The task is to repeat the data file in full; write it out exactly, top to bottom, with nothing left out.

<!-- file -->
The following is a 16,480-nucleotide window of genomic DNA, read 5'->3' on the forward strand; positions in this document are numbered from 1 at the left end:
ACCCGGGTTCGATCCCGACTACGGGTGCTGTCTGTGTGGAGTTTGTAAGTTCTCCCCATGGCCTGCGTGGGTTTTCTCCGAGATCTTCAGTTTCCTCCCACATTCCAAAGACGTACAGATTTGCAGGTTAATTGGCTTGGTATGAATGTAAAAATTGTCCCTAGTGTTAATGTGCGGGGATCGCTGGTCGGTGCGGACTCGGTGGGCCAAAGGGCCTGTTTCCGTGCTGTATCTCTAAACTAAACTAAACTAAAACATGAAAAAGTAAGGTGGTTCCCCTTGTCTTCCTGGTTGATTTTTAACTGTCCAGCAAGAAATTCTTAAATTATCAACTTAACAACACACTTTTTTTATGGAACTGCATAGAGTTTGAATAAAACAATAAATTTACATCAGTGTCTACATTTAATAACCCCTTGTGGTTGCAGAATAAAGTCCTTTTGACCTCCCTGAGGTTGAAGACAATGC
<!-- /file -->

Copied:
The following is a 16,480-nucleotide window of genomic DNA, read 5'->3' on the forward strand; positions in this document are numbered from 1 at the left end:
ACCCGGGTTCGATCCCGACTACGGGTGCTGTCTGTGTGGAGTTTGTAAGTTCTCCCCATGGCCTGCGTGGGTTTTCTCCGAGATCTTCAGTTTCCTCCCACATTCCAAAGACGTACAGATTTGCAGGTTAATTGGCTTGGTATGAATGTAAAAATTGTCCCTAGTGTTAATGTGCGGGGATCGCTGGTCGGTGCGGACTCGGTGGGCCAAAGGGCCTGTTTCCGTGCTGTATCTCTAAACTAAACTAAACTAAAACATGAAAAAGTAAGGTGGTTCCCCTTGTCTTCCTGGTTGATTTTTAACTGTCCAGCAAGAAATTCTTAAATTATCAACTTAACAACACACTTTTTTTATGGAACTGCATAGAGTTTGAATAAAACAATAAATTTACATCAGTGTCTACATTTAATAACCCCTTGTGGTTGCAGAATAAAGTCCTTTTGACCTCCCTGAGGTTGAAGACAATGC